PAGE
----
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. Last Updated: 07/27/2016

Putin Scolds Luzhkov in Impromptu Speech

MTPresident Vladimir Putin speaking Friday at Mayor Yury Luzhkov's inauguration at City Hall on Tverskaya Ulitsa. Luzhkov inexplicably had an acidic expression on his face throughout the ceremony. <a href="/stories/2007/07/09/004.html">More photos</a>
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As Mayor Yury Luzhkov was sworn in for a new term Friday, President Vladimir Putin criticized him as an orchestra conductor who couldn't get his musicians to play in unison.

The remarks, made in an apparently unplanned speech, seemed to show that Putin disapproved of some of Luzhkov's activities and wanted to make it clear the mayor was not as powerful as he once was, analysts said.

Luzhkov, who has served as mayor since 1992, was inaugurated for another four years at a City Hall ceremony attended by City and State Duma deputies, religious leaders and his family. Opposition activists with the Union of Right Forces protested outside the building on Tverskaya Ulitsa.

Putin reserved his critical comments for a second speech, which a Kremlin spokesman said he decided to make while attending the ceremony.

Putin prefaced the speech by calling it "out of protocol." He then compared Luzhkov to an orchestra conductor and told of an awkward conductor who could not properly fulfill his duties after long hours of rehearsal. A few members of the orchestra volunteered to take over as conductor, but the conductor kicked them out, he said.

"Such scenes have to be the exception in the Moscow government," Putin said, adding that he hoped city officials would work effectively and be guided by the interests of the ordinary people.

The president also said Luzhkov had wanted to step down when his term ended in December but had stayed on at his personal request. "I wouldn't have insisted on the extension if it hadn't been for the results of his work in Moscow," Putin said, according to a transcript posted on the Kremlin web site. But Putin added Luzhkov should not excuse his errors by saying, "The city is big, there are lots of problems and we have to live with that."

Repeated calls to the City Hall press service for comment went unanswered Friday afternoon.

Luzhkov had a sour expression on his face during most of the ceremony -- in stark contrast to the radiant smiles he had in the City Duma a week earlier, when deputies easily confirmed his nomination by Putin for a fifth term.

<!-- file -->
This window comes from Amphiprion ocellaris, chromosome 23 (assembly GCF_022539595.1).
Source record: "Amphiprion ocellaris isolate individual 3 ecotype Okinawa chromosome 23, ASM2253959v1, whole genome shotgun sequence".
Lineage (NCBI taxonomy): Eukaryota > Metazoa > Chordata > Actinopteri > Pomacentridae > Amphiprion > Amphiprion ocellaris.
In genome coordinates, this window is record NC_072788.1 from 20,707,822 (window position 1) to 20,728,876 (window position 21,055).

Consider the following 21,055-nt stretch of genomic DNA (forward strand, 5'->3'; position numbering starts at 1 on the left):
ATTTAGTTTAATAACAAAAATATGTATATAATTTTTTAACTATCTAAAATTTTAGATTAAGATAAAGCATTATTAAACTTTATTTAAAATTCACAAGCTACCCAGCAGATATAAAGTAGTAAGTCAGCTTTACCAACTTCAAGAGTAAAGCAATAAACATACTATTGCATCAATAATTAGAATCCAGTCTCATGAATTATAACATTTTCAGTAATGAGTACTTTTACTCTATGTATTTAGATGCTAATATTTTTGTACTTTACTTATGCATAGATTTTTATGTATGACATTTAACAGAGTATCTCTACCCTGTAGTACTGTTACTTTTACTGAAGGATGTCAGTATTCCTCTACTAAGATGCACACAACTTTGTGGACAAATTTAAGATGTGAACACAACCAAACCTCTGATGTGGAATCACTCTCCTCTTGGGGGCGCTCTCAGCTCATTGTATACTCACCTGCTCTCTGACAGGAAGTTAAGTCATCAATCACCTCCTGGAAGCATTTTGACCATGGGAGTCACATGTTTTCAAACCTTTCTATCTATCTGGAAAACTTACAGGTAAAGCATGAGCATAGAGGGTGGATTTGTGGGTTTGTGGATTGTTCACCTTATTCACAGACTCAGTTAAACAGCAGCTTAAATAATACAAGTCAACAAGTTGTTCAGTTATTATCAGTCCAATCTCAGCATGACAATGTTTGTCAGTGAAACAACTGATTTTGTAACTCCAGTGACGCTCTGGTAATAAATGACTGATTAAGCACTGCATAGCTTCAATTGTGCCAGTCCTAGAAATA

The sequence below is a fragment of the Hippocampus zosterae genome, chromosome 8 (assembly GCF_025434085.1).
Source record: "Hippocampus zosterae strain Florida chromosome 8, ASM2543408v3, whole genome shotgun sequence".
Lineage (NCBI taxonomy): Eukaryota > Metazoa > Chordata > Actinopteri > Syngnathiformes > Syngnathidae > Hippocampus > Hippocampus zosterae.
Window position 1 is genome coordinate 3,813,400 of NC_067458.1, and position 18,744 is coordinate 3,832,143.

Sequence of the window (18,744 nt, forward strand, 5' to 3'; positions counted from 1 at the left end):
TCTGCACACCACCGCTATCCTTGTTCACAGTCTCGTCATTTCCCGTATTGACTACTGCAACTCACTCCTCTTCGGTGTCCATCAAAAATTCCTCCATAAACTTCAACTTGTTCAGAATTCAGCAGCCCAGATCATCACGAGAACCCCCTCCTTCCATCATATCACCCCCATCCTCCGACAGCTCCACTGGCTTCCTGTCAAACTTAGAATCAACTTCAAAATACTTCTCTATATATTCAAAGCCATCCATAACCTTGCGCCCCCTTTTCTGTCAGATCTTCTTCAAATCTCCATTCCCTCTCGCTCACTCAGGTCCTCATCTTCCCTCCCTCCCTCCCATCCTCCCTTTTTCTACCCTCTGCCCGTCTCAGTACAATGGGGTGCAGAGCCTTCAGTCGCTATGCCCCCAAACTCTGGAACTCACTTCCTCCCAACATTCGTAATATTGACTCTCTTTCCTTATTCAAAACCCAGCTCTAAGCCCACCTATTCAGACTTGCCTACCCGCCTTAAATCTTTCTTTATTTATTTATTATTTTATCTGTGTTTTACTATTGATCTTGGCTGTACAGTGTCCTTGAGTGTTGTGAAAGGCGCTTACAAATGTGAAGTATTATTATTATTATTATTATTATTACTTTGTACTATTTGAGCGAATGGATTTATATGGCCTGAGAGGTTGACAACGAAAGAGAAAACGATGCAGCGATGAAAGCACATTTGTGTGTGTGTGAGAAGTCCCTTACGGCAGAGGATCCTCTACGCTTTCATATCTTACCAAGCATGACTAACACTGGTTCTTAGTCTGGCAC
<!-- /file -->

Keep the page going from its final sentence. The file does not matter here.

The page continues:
In his first speech, a reserved Putin praised Luzhkov for making Moscow "one of the most prosperous cities in Europe" and paying a lot of attention to war veterans, housing construction and medicine.

Putin particularly noted that it had not been easy for Luzhkov to answer some questions asked by City Duma deputies at the confirmation hearing the previous week. "The mayor passed the test with honor," Putin said.

Alexei Mukhin, a political analyst with the Center of Political Information, said Putin had to pay respect to Luzhkov, who is popular with Muscovites, in his official speech, but that he gave way to his personal feelings after that. Dmitry Oreshkin, head of Merkator, another think tank, said Putin had wanted to make sure that Luzhkov understood that his power was limited and that he could be replaced at any time. "Luzhkov is losing his political resources to Putin," he said.

Luzhkov, 70, took the oath of office before Putin's first speech, and City Duma Speaker Vladimir Platonov hung a silver medallion depicting the symbol of Moscow, St. George, around his neck. "This is a symbol of the power and trust that Muscovites place in you," Platonov said, as Luzhkov pressed a hand against his chest in a sign of gratitude.

In line with municipal law, Luzhkov signed an order dismissing City Hall during his inauguration. The current administration will continue its work until a new one is formed, he said.

Luzhkov thanked everyone for the "warm words" and briefly touched on the tasks lying before him, including finding homes for neglected children, raising awareness of youth issues, keeping extremists out of Moscow, and training future Olympic champions. "Our goals are clear, our tasks are set, together we will win," Luzhkov said.

The 40-minute ceremony started 20 minutes behind schedule after Putin arrived late. The president often runs late to events. In the audience were Luzhkov's billionaire wife, Yelena Baturina, and his two daughters and two sons, Itar-Tass reported.

About 15 activists from the Union of Right Forces gathered in front of City Hall some 15 minutes before the start of the inauguration to protest the abolishment of gubernatorial elections and "a virtual ban on mass pickets and marches in our city," the party said in a statement. Riot policemen detained two activists, the statement said.

After speeches ended, Kommersant reported Saturday, the guests raised glasses of champagne and shouted to Putin in chorus: "Thank you!" and "Congratulations!"